5. These new lines will be the same as M14 which is an automated metro line. These will be high capacity trains in the most part (The line via St quentin is suburban in the anglo sense and will only have trains for 250 passengers). These lines stations are much further apart than the existing Metro and therefore faster.

    The aim is for 95% of all jobs to be accessible by Metro and by providing fast suburb links reduce the crush in the centre and reduce driving. These lines are expected to knock 20-30 minutes off many commutes.

  6. Nearly all European cities transit is radially focused into the city centre. There are exceptions particularly Berlin.

    London has been beefing up its orbital lines with much greater frequencies and new stations, but they are much shorter trains than the commuter trains heading for the centre.

    There bigger the city the heavier the mode of transport as a general rule. The Parisien ‘Suburbs’ near the Periphique are denser than many cites so can easily support these new orbital metros.

    While their is a clear hierarchy in transit in european cities it is not purely location specific.

    German cities have a hierarchy of regional trains to surrounding towns, then usually S Bahn commuter trains that run at least half hourly(often more) and combine into neat metro services in the central urban area. Depending on the city there will also be a modernised tram network, which has some sections that are like a trolley others that are like an LRT line. Over time some cities buried these in their city centres and will called U Bahn, but they are not Metro’s The Biggest cities will also have Metros.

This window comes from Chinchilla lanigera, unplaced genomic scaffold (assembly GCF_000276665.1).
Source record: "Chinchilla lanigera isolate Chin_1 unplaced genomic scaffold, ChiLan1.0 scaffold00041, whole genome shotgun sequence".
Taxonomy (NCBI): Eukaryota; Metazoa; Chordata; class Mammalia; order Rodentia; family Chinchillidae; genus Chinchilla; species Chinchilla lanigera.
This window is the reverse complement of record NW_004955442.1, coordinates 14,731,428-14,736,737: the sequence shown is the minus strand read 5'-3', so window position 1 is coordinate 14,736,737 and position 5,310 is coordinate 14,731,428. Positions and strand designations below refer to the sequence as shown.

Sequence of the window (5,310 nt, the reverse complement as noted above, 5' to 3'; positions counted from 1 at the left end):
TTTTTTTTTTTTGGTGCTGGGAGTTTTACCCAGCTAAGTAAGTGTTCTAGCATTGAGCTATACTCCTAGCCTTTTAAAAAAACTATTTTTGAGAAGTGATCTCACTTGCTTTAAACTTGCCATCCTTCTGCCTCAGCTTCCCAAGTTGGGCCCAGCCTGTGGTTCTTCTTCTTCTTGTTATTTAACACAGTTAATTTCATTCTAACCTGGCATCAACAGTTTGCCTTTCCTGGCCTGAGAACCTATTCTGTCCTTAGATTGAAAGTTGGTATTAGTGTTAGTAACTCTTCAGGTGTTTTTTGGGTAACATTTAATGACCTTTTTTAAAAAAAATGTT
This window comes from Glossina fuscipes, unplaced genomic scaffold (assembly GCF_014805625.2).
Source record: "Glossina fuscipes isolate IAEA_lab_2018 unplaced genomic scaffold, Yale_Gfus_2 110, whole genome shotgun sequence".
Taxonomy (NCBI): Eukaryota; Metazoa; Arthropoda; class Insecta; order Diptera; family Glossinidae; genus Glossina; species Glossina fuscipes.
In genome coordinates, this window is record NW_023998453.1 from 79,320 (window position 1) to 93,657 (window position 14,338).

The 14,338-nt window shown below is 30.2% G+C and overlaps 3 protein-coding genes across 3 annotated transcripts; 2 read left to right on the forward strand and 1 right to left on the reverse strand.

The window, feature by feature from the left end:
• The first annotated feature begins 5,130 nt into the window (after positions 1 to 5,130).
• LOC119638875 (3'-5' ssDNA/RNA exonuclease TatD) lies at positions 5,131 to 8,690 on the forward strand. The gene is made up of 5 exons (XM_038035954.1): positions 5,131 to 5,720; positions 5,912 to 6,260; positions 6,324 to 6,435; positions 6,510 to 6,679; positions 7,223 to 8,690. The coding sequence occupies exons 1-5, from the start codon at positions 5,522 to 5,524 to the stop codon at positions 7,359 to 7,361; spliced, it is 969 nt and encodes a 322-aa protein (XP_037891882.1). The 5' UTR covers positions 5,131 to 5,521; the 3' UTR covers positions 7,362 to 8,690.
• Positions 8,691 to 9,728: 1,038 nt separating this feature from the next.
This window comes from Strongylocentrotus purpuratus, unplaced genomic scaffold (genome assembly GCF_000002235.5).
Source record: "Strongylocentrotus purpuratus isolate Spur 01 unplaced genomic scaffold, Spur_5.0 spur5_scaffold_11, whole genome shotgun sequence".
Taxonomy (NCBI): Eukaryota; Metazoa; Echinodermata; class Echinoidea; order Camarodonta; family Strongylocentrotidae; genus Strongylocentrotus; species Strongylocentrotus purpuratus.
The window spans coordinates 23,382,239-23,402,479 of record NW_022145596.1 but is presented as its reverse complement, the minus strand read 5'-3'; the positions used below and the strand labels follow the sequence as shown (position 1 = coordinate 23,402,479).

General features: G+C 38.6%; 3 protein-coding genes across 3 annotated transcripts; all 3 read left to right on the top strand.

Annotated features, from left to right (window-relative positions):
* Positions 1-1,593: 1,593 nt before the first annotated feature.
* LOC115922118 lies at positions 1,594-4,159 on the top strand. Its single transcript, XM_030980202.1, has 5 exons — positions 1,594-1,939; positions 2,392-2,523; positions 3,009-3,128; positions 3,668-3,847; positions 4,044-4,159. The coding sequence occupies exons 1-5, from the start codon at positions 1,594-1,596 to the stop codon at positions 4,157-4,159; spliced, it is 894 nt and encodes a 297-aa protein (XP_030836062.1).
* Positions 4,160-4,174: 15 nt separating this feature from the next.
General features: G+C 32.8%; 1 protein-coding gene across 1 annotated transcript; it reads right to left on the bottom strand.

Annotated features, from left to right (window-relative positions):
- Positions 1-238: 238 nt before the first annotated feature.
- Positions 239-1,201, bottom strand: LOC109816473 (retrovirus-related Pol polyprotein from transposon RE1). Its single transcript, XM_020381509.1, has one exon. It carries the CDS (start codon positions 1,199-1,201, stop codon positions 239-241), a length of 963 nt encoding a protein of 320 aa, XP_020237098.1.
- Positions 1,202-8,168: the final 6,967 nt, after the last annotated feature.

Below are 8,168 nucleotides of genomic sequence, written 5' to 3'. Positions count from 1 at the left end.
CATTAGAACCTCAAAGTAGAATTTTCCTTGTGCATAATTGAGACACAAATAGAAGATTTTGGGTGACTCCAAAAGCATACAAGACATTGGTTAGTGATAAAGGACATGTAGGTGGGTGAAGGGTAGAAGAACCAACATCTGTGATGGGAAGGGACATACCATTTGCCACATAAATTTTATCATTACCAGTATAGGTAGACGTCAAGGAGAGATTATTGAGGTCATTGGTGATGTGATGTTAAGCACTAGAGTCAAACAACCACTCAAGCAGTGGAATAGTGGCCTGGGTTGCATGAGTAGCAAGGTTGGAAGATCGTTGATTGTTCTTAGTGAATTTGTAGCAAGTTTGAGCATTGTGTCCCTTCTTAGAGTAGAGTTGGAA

Major British cities have wide network of commuter lines,that run all day and weekends,at much greater frequencies than US networks. Some are almost at S Bahn levels.

    Other cities also have LRT networks and metros, but is more to do with the fads and fashions of transport investment than anything else. London is of course a different kettle of fish. After the fallow years of the 70’s and 80’s transport investment has been pouring into the city but even though planned capacity is supposed to increase by 44% in the next 15-20 years demand is expected to soar by 70% over the same period!

  7. Isn’t socialism great? France is melting down all around with immigration problems, a tanking economy and an aging, declining populace – what a great way to burn through lots of money!!!

    1. When you get too old to take care of yourself and the native born population is too old and underpopulated to empty your bed-pan, you might be glad to have nice people from elsewhere around.

      Never lived in any of our ruggedly individualistic states where without defense projects, rural electrification, Federal highways and prisons, the whole place would blow away with the rest of the dried barnyard stuff.

      So can’t tell about socialism.

      Mark Dublin

    2. This comment does indicate what would happen if you tried to convince a Republican (especially a Hannityite) using this – they’d just shake their head and mutter something about “European socialists”.